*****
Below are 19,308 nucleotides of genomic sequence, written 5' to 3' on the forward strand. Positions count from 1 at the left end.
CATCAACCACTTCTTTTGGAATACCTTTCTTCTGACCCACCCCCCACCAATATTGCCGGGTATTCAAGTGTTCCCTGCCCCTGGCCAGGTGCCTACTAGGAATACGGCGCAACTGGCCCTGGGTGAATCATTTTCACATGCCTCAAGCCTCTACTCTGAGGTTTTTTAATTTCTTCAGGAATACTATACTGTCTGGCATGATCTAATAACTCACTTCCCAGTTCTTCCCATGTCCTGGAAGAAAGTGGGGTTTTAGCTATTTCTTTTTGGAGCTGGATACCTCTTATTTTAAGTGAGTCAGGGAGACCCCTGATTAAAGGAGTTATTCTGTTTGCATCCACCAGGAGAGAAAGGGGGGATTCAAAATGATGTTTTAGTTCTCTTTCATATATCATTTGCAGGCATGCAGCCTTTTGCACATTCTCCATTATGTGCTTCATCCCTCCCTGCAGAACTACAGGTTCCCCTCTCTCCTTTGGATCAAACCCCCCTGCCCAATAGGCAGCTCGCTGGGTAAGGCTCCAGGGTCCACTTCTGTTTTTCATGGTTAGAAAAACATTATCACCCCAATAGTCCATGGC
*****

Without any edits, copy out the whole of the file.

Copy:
Below are 19,308 nucleotides of genomic sequence, written 5' to 3' on the forward strand. Positions count from 1 at the left end.
CATCAACCACTTCTTTTGGAATACCTTTCTTCTGACCCACCCCCCACCAATATTGCCGGGTATTCAAGTGTTCCCTGCCCCTGGCCAGGTGCCTACTAGGAATACGGCGCAACTGGCCCTGGGTGAATCATTTTCACATGCCTCAAGCCTCTACTCTGAGGTTTTTTAATTTCTTCAGGAATACTATACTGTCTGGCATGATCTAATAACTCACTTCCCAGTTCTTCCCATGTCCTGGAAGAAAGTGGGGTTTTAGCTATTTCTTTTTGGAGCTGGATACCTCTTATTTTAAGTGAGTCAGGGAGACCCCTGATTAAAGGAGTTATTCTGTTTGCATCCACCAGGAGAGAAAGGGGGGATTCAAAATGATGTTTTAGTTCTCTTTCATATATCATTTGCAGGCATGCAGCCTTTTGCACATTCTCCATTATGTGCTTCATCCCTCCCTGCAGAACTACAGGTTCCCCTCTCTCCTTTGGATCAAACCCCCCTGCCCAATAGGCAGCTCGCTGGGTAAGGCTCCAGGGTCCACTTCTGTTTTTCATGGTTAGAAAAACATTATCACCCCAATAGTCCATGGC